I'm going to say a lot of things about BioShock Infinite, but there's really only one detail that you need to know.

For a good chunk of the game you are accompanied by a character called Elizabeth. She can pick locks, revive you when you get shot in the face on too many times, point out goodies that you missed, make entertaining observations about your surroundings, and stay out of harm's way. She's pretty much the best AI companion that has ever appeared in a shooter. That's not the thing you need to know, though. It's this: Occasionally Elizabeth finds a coin and - knowing that you've been saving up for a tonic that will let you throw people into the air in slow motion - asks if you want it. You slap the Gimme That button to accept her offer and she flips the coin towards you. It makes a fwip-fwip sound as it sails through the air, followed by a satisfying thwap as your hand snaps shut around it.

This interaction is specifically designed to massage the pleasure centers of your brain. You're getting money. Your computer pal is being awesome. The rest of the game is pausing silently as the coin's sound effects plant a dumb grin on your face. It's the ultimate buddy moment, a high five and a wink rolled into one but not as dumb as either of those things. BioShock Infinite cares about the little details. It's much better than I was expecting, and I was expecting a better game than the really good BioShock 1.

There's an experience that I associate with Valve's single player games. Your journey is authored, a series of carefully crafted sequences. You push forward out of a desire to see more of the world and infer all sorts of details that aren't explicitly stated. Even if the paths before you are relatively narrow they burst at the seams with more purpose than all the open terrain in the world. Combat and puzzle solving are expertly paced to release tension while capping off sequences that had something to say. In the calm after the chaos, you take a moment to absorb everything, then refocus and anticipate the road ahead.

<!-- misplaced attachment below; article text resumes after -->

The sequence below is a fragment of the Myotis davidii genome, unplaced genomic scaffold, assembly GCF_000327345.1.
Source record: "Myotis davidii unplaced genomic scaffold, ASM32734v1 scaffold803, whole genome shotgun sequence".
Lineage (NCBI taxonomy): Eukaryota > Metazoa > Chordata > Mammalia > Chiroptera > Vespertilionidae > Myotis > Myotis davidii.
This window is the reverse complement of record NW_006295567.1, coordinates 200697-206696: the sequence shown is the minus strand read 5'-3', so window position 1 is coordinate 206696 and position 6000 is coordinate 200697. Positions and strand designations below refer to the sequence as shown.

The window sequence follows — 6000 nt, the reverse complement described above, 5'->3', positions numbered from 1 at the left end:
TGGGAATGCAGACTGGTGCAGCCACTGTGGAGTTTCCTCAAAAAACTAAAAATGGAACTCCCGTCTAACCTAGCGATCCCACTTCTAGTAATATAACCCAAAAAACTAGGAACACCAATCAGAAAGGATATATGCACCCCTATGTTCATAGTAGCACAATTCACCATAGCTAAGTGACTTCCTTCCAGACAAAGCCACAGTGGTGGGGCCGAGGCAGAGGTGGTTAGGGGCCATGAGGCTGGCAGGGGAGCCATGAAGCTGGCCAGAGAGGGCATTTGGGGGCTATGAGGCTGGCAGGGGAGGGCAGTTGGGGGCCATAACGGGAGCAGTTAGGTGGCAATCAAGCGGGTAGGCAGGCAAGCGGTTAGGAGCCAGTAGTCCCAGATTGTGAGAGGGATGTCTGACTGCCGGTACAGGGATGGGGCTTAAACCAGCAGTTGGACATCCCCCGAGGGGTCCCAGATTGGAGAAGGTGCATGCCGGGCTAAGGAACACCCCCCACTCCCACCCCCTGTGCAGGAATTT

Telltale's The Walking Dead was the first non-Valve game to grab ahold of me in that very specific way. Now BioShock Infinite has done it as well.

There is a run button, but I ignored it until I had to fight. This is the sort of game that makes you want to stroll everywhere at a leisurely pace and soak up all the sights, inspect every trash can, and find every secret. The environment isn't just beautiful. It's remarkably detailed. Every street feels different, every building given an insane amount of attention.

As you explore you'll find that the environment communicates a tremendous amount about the underlying themes, from nationalism to religion, racism, sexism, and war. If the game is an amusement park, these issues are presented as larger than life caricatures that pop out and jostle visitors before receding. Actually, that literally happens at a few points. You can go through the entire game with your arms crossed and brows furrowed, grumbling about the lack of in-depth discussion of these topics. If you accept the game for the impressionistic thrill ride that it is, though, you might be surprised by how deftly all of it is pulled off.

These themes are a launching pad for the narrative, which earns every dizzying revelation and benefits greatly from music. By working songs into the story in meaningful ways and using in-game performances to establish tone, BioShock Infinite does more with music than just about any game to date. Did you freak out when you first arrived in Mexico in Red Dead Redemption and that song kicked in? You're probably going to stop a half dozen times to lean toward your speakers and ask yourself if you really just heard what you thought you heard.

The save system, though? Come on. Seriously, come on. Checkpoints are terrible. Not having the option to manually save is worse. If you want to reload an earlier sequence you have to start at the beginning of that chapter, and when the game autosaves it writes over your last autosave, wiping out progress in a later chapter. This is bad.

Still, BioShock Infinite is a game that exudes confidence and craft. It has a clear vision, and that vision is brought to life with a world that's an absolute pleasure to gawk at while munching on stolen cotton candy and shaking your head at racists. If all big-budget games had such a strong sense of purpose and took half as many artistic risks, the industry would be in a much better place.

BioShock Infinite
If the feeling that you got from the tram sequence in the original Half-Life could last for the better part of an entire game, this would be the result. 10/10

The Walking Dead: Survival Instinct
I wouldn't call this a low effort tie-in game, because I don't think they put in enough effort to decide how much effort they wanted to exert. 1/10

Gears Of War: Judgment
If a muscle man shoots a Locust and no one cares, does it make a difference? 6/10

– Dennis "Corin Tucker's Stalker" Farrell (@DennisFarrell)

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